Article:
who, in the cause of freedom and justice and decency throughout the world, (had) rendered valorous service far and beyond the call of duty… When Malta stood alone but unafraid in the centre of the Sea, a tiny bright flame in the darkness… a beacon of hope for the clearer days which have come. Malta’s bright story of human fortitude and courage will be read by prosperity with wonder and with gratitude throughout the ages…”
- Franklin D. Roosevelt, 32nd President of the United States
Buenos Aires – It’s amazing, sometimes, how little we know about the world out there. It’s one of the fascinating things about the internet and blogging, that we discover all sorts of tidbits that lead to more information, about one thing or another, somewhere else on the planet. At the same time, to use a medical metaphor, it’s surgical – it’s not systemic – we focus on a particular thing, place, item, person… that catches our attention, and click on links that lead to other links, etc. – you know the drill.
There are constantly little notes in newspapers about how little kids from one country or another know about the rest of the world. I like to think I’m doing my bit by bringing up the food culture of various locales around the world, often that are nearly unknown to most of us. When I posted that last weekend’s Casa S dinner would be celebrating the ancient festival of Mnarja from the islands of Malta, almost everyone making a reservation hesitated and asked something to the effect of “Where is Malta and what’s their food all about?”
So, in answer to the first question and some of what that leads to – Malta is a group of seven islands located south of Sicily, in the Mediterranean Sea, and encompassing about 121 square miles in total, about the size of Brooklyn and Manhattan combined. It’s been an independent country since 1964. It’s been under various rulers over the millenia – the Phoenicians, the Romans, different Arab groups, British. It’s home to what’s believed by some to be the oldest freestanding structure known to mankind, a temple that dates back to some time before 3500 BCE. The official languages are Maltese and English, the former being a Semitic language descended from a form of Arabic, though not considered a dialect of Arabic, and is the only Semitic language written in the Latin alphabet. And just to complete our standard grade school info, the capital is Valletta, the national population is about 400,000. The Mnarja festival is a derivative of the ancient pagan festival of Luminaria, but somewhere along the way got hooked into the festival of saints Peter and Paul – probably when those Knights of Malta came into play in 1530 – the one thing folks seem to know about Malta is either the Cross or the Falcon…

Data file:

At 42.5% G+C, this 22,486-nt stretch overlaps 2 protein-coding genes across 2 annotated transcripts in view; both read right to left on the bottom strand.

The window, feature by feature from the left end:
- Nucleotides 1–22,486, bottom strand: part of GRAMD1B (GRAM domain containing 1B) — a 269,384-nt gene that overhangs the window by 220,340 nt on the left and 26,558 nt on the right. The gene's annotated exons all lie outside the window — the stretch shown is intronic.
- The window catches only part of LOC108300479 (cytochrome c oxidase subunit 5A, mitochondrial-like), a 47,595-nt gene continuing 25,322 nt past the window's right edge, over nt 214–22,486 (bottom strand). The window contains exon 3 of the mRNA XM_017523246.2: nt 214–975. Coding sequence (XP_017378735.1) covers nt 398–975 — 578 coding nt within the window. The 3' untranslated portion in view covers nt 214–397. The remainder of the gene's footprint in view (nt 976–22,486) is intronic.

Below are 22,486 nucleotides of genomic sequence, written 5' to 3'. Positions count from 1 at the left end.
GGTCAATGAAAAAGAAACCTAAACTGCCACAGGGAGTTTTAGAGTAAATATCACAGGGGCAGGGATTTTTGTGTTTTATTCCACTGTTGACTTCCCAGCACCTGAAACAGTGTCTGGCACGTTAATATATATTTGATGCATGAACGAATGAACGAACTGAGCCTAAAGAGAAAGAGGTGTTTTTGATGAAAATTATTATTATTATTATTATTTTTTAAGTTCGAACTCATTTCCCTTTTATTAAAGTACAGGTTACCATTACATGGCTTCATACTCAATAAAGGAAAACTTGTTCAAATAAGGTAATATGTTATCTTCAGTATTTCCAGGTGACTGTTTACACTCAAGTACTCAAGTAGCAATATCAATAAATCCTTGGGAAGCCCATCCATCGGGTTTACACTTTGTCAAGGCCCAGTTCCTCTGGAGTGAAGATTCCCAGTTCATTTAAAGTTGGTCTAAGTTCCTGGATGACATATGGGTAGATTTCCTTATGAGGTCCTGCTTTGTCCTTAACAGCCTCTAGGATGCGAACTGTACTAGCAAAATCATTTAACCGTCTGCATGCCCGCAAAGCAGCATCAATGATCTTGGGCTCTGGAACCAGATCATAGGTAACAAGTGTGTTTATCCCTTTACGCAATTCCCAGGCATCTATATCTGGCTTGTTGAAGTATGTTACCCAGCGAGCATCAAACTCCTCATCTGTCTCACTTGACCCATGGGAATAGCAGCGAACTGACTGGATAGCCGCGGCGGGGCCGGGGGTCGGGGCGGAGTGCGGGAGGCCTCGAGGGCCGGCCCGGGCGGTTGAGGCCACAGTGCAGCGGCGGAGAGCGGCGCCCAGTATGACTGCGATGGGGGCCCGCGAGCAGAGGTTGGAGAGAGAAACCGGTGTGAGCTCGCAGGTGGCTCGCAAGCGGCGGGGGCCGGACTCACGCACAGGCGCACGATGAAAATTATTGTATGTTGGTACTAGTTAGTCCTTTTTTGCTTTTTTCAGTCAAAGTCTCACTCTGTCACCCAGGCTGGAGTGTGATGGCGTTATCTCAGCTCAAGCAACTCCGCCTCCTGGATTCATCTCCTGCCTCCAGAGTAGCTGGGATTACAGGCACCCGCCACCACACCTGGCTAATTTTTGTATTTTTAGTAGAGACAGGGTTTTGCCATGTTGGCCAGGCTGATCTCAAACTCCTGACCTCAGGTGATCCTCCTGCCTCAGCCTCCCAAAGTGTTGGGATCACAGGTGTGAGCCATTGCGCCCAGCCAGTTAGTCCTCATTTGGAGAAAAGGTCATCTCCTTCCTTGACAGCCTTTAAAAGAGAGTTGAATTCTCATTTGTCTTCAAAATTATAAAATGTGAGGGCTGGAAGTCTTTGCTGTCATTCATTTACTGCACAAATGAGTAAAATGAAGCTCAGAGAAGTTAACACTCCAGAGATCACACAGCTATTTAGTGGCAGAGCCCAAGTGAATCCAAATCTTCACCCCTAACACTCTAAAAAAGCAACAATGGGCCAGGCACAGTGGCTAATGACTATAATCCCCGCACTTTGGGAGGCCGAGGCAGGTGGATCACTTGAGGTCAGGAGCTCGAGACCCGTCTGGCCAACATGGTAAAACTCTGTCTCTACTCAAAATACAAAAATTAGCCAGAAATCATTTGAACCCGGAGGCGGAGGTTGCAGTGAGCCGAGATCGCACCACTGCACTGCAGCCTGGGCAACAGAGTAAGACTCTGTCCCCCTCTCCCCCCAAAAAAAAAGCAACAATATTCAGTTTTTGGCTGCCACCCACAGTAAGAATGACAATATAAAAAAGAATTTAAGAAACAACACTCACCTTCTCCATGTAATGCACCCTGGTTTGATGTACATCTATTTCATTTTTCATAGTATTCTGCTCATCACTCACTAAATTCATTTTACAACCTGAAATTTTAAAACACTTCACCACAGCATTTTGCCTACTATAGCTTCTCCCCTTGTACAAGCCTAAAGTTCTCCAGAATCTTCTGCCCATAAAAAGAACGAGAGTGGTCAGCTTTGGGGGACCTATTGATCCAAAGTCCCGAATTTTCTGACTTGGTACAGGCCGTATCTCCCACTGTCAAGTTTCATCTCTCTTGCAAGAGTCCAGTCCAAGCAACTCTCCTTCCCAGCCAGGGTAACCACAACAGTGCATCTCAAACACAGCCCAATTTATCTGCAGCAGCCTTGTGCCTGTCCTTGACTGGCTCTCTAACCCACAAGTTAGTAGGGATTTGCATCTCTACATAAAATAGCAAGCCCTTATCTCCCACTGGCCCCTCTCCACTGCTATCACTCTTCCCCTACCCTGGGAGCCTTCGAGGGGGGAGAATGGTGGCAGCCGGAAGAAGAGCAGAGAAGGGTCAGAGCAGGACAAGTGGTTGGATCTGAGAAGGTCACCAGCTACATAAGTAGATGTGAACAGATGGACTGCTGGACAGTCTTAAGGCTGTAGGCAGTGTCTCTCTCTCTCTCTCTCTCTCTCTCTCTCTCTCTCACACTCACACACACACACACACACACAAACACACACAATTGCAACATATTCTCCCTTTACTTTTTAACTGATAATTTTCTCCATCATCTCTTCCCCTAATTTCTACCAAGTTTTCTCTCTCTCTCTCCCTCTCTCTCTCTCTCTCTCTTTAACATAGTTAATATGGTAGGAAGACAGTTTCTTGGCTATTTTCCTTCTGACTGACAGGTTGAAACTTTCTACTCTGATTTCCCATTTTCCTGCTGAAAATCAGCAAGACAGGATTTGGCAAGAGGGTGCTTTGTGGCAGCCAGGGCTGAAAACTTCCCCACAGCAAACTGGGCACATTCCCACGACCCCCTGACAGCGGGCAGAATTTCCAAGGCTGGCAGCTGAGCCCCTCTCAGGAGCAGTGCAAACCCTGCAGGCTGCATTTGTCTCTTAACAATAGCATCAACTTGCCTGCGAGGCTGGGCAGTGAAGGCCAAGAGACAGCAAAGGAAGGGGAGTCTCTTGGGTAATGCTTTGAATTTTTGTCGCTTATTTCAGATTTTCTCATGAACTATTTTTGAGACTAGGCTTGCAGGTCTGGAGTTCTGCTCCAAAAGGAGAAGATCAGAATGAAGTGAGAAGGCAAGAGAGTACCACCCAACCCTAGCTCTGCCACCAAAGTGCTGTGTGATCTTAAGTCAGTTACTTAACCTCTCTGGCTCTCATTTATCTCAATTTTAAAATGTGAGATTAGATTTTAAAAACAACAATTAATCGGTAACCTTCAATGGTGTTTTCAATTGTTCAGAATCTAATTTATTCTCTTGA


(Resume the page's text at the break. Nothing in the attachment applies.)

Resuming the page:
On to the food – which seems to be derivative, for the most part, from southern Italy and Sicily, though clearly with influences from some of the other cultures, in particular Moorish, that have occupied the islands, but more, from what I can see, probably by the simple limitations of living on a somewhat isolated archipelago – i.e., many of the recipes tend to use the same few ingredients over and over again in different combinations and proportions, presumably just based on what’s available locally – for example, potatoes and cauliflower are apparently the primary vegetables grown, along with peas and tomatoes, and pop up over and over again. It made for some interesting “trimming” as I worked with each dish, since I didn’t want them all to taste the same, so I’ve left things out of traditional recipes and reinterpreted them as I went along – but after all, that’s what I tend to do every week – I use the cuisine I’m working with as an inspiration rather than a textbook. The cuisine also seems to lean more on herbs than on spices, perhaps historically there just were not that many available? That part seemed surprising given the Arabic portion of the islands’ history.
The classic soup of the island is a minestra, a vegetable based soup much like one might find in parts of Italy. To my mind though, that’s about where the similarity ends. I’m used to minestras from various parts of Italy that are heavy on things like beans or peas, perhaps some rice or pasta, and tending towards a broth with vegetables in it – not that there aren’t richer, stew-like versions, but this one struck me as unusual. As its base, I used what amounts to a pretty classic mirepoix – carrots, celery, and onions, along with a little tomato and a nice dose of tomato paste. Though the traditional calls for a meat stock, I used a vegetable stock, which is pretty much based on those same vegetables, but just enriching the stock with more – caramelizing them first, then cooking through in the stock and some added rice, then pureeing that to get a thick broth. Separately, I sauteed diced squash and cauliflower florets until they were lightly browned. I added them at last minute to the broth just to rewarm them. The seasoning, simply salt and black pepper.